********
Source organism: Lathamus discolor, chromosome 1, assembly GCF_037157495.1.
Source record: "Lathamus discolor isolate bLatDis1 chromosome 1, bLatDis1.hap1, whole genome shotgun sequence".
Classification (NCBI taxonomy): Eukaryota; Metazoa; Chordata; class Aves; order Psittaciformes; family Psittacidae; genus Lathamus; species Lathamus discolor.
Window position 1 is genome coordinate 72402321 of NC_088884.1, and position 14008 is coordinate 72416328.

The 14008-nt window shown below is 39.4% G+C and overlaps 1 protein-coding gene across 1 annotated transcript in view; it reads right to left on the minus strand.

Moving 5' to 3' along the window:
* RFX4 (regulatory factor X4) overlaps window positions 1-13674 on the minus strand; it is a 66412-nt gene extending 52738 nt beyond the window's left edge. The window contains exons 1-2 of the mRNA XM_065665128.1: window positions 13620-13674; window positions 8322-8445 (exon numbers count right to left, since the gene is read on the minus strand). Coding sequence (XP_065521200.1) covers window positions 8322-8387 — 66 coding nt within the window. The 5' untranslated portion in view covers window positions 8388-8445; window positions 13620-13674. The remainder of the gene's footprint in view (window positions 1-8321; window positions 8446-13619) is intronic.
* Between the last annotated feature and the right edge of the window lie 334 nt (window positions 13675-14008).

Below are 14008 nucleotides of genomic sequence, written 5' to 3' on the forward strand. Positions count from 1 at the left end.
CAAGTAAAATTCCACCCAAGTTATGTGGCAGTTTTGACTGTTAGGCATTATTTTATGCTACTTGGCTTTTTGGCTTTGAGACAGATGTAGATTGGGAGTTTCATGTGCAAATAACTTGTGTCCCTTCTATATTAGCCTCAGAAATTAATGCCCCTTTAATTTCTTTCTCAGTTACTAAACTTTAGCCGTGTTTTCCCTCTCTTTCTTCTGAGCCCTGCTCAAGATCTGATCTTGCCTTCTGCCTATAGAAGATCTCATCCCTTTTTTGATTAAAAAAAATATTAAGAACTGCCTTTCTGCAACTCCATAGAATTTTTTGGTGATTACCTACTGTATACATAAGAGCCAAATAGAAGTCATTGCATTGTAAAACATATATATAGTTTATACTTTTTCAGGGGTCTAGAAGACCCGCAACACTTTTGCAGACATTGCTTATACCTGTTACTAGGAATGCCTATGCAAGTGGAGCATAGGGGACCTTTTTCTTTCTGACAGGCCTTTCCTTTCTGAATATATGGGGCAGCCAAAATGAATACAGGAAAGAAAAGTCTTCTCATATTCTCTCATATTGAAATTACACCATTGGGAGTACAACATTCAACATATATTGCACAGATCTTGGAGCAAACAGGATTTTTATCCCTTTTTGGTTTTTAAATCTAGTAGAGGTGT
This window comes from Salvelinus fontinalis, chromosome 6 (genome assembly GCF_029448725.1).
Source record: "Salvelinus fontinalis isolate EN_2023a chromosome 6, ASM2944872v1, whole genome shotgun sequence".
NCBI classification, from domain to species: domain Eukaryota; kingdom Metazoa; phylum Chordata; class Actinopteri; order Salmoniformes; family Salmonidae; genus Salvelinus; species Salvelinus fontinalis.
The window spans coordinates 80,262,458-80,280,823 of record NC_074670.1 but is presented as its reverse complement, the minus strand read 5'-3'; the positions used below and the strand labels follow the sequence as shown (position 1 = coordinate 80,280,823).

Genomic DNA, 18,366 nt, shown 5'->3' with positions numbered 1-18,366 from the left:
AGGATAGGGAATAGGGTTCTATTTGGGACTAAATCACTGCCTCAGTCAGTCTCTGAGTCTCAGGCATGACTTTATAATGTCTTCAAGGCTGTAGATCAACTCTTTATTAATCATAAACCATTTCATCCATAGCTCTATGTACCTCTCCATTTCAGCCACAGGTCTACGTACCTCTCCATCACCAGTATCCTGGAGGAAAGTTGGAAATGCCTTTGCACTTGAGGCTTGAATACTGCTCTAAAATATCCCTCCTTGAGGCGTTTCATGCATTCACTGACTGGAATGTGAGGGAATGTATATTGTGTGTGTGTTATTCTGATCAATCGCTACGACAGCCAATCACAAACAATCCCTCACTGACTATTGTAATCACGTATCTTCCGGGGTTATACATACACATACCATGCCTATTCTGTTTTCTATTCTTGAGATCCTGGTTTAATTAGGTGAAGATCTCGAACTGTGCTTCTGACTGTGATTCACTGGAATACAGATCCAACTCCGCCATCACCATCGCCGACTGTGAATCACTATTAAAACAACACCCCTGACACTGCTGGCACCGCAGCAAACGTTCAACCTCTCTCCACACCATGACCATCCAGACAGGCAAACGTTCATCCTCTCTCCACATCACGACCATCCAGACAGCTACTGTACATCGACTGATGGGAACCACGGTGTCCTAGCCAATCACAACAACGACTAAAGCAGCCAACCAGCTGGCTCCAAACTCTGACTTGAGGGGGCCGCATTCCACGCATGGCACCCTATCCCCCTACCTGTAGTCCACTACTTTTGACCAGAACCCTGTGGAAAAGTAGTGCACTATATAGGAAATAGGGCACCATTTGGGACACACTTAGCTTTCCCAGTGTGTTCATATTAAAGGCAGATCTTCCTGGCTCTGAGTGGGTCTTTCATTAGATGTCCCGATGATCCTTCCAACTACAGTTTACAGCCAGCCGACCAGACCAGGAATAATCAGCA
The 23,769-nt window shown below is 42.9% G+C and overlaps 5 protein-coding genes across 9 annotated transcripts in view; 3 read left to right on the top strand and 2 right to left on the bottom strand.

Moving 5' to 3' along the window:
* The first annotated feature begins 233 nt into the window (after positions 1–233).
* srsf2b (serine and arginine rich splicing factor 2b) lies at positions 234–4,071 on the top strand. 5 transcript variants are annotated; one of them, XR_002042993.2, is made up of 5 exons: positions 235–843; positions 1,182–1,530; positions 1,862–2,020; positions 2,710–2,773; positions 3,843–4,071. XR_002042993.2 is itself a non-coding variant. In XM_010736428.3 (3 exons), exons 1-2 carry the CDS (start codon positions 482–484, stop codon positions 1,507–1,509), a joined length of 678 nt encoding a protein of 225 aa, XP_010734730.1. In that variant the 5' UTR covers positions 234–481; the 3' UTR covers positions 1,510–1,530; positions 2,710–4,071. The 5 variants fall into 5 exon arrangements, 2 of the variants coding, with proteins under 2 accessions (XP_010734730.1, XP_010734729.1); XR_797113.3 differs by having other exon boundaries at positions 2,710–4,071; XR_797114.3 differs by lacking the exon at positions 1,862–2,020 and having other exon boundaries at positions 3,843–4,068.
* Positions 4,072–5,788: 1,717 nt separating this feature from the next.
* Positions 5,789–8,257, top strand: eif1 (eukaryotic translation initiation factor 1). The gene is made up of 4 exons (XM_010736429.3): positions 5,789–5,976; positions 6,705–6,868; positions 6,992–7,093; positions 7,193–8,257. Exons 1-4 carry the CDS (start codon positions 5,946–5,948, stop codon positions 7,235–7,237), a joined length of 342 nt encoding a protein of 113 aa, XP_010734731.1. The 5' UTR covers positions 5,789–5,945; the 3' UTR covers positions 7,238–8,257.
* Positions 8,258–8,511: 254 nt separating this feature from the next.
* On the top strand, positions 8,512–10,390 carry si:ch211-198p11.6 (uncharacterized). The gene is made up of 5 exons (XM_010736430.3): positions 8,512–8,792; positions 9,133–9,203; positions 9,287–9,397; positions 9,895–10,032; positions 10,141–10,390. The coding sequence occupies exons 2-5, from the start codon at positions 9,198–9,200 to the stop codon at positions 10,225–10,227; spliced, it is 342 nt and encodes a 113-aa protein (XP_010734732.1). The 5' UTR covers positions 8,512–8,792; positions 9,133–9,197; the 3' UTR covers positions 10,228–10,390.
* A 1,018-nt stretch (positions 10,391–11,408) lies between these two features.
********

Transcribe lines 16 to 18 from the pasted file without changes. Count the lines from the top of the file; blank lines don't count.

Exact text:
AGGATAGGGAATAGGGTTCTATTTGGGACTAAATCACTGCCTCAGTCAGTCTCTGAGTCTCAGGCATGACTTTATAATGTCTTCAAGGCTGTAGATCAACTCTTTATTAATCATAAACCATTTCATCCATAGCTCTATGTACCTCTCCATTTCAGCCACAGGTCTACGTACCTCTCCATCACCAGTATCCTGGAGGAAAGTTGGAAATGCCTTTGCACTTGAGGCTTGAATACTGCTCTAAAATATCCCTCCTTGAGGCGTTTCATGCATTCACTGACTGGAATGTGAGGGAATGTATATTGTGTGTGTGTTATTCTGATCAATCGCTACGACAGCCAATCACAAACAATCCCTCACTGACTATTGTAATCACGTATCTTCCGGGGTTATACATACACATACCATGCCTATTCTGTTTTCTATTCTTGAGATCCTGGTTTAATTAGGTGAAGATCTCGAACTGTGCTTCTGACTGTGATTCACTGGAATACAGATCCAACTCCGCCATCACCATCGCCGACTGTGAATCACTATTAAAACAACACCCCTGACACTGCTGGCACCGCAGCAAACGTTCAACCTCTCTCCACACCATGACCATCCAGACAGGCAAACGTTCATCCTCTCTCCACATCACGACCATCCAGACAGCTACTGTACATCGACTGATGGGAACCACGGTGTCCTAGCCAATCACAACAACGACTAAAGCAGCCAACCAGCTGGCTCCAAACTCTGACTTGAGGGGGCCGCATTCCACGCATGGCACCCTATCCCCCTACCTGTAGTCCACTACTTTTGACCAGAACCCTGTGGAAAAGTAGTGCACTATATAGGAAATAGGGCACCATTTGGGACACACTTAGCTTTCCCAGTGTGTTCATATTAAAGGCAGATCTTCCTGGCTCTGAGTGGGTCTTTCATTAGATGTCCCGATGATCCTTCCAACTACAGTTTACAGCCAGCCGACCAGACCAGGAATAATCAGCA
The 23,769-nt window shown below is 42.9% G+C and overlaps 5 protein-coding genes across 9 annotated transcripts in view; 3 read left to right on the top strand and 2 right to left on the bottom strand.

Moving 5' to 3' along the window: